A new ERO report reveals a characteristic of schools doing well is a curriculum that focuses on the school’s own priorities and values, and the strengths, needs and interests of its students.
Keeping children engaged and achieving through rich curriculum inquiries is the latest in a series of reports by ERO on teaching strategies that work. These reports are based on observations ERO made in 40 primary schools selected from across New Zealand where achievement levels were at or above the national standard.
This report shares some of the strategies and approaches used by five of these schools that were improving achievement through rich curriculum inquiries. It also shares some of the curriculum-based strategies used in classrooms to raise achievement in literacy and/or mathematics.
Chief Review Officer Nicholas Pole said New Zealand prides itself on its child-centred approach to learning.
“ERO has highlighted these schools because they exemplify how being innovative with curriculum design, taking into account the cultures, interests and potential of their students, can equip young people to enjoy future success.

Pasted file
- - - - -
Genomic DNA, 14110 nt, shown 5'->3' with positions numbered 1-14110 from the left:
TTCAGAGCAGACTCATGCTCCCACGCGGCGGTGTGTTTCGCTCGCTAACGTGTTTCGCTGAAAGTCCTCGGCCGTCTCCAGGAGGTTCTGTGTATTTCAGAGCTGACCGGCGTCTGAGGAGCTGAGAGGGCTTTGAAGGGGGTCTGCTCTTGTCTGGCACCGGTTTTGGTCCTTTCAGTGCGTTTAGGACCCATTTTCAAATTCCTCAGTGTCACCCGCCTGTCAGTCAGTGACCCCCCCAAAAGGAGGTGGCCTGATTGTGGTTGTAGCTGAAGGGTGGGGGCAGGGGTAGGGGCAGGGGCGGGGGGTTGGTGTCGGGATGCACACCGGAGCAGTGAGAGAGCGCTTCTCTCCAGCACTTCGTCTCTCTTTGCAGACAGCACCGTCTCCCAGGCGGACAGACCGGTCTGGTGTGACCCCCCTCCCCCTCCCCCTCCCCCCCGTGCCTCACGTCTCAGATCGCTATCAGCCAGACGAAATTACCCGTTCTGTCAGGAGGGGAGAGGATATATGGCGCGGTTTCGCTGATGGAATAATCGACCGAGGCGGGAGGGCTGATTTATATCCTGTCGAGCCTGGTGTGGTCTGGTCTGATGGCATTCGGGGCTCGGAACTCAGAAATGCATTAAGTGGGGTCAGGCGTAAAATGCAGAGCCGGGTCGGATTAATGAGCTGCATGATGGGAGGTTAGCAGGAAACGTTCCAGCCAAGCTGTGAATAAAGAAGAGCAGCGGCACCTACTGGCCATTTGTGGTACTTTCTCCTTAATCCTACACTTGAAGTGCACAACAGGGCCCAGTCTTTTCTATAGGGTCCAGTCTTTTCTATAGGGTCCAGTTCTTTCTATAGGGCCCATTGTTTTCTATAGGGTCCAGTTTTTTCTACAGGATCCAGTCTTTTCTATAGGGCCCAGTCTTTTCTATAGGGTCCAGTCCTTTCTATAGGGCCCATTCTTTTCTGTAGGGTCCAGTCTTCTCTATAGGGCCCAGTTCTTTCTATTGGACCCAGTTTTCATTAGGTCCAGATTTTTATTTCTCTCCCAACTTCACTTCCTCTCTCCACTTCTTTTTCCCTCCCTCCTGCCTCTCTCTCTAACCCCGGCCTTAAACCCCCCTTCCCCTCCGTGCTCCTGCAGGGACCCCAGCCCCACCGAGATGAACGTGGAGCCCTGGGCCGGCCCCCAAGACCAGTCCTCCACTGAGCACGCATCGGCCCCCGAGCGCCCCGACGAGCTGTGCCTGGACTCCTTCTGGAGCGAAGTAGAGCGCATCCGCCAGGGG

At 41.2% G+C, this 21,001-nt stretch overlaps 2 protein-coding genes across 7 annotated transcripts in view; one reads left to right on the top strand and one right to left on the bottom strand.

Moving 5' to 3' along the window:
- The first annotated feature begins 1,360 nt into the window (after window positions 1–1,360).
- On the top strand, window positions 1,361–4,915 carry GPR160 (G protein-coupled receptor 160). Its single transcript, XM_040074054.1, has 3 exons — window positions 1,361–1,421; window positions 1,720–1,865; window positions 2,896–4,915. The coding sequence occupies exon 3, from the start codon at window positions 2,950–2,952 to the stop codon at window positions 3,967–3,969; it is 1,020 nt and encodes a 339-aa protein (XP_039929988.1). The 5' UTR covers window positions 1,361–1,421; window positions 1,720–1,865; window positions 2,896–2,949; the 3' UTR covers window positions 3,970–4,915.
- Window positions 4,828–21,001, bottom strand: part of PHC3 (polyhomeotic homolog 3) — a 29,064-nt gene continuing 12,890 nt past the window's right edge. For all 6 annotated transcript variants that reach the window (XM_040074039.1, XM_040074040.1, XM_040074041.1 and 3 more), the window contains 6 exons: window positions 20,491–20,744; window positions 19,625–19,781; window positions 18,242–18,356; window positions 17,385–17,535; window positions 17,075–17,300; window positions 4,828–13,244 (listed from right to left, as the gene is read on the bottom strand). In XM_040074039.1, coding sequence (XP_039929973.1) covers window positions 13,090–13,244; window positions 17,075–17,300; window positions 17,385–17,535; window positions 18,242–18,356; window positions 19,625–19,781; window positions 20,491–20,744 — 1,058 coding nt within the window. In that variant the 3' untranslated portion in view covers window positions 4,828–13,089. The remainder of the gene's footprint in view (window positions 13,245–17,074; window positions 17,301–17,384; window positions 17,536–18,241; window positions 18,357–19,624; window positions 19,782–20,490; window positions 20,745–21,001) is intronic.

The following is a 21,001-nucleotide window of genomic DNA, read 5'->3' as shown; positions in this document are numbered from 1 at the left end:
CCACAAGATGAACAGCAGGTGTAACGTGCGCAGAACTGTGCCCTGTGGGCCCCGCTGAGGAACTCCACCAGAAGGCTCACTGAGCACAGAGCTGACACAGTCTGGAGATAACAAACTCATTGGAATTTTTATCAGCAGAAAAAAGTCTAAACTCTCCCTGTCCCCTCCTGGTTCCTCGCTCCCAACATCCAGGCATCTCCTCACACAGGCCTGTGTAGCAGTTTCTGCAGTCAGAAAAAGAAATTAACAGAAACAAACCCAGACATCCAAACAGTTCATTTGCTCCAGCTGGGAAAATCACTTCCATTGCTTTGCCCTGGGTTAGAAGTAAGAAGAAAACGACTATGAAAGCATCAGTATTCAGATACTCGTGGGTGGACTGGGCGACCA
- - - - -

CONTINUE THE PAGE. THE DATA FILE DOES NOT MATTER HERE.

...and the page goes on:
“Including aspects into the curriculum that are particularly significant to school communities helps ensure that learning has meaning for students and is supported by their families and wider community.”
ERO found each of the five schools had systems in place to ensure students engaged in learning activities that were integrated with local priorities. Each had termly inquiries focused on a selected topic that would help children build their knowledge across the learning areas on The New Zealand Curriculum.
School leaders and principals were found to play a key role in planning, coordination and ongoing review of the school’s curriculum. They gave priority to learning that responded to children’s cultural heritage and encouraged use of community and other resources to explore contexts from student cultures.
“Schools need to take a flexible approach to curriculum design, and no longer rely on static long-term plans that are less likely to engage their current students and cater for their strengths, needs and interests,” Nicholas Pole said.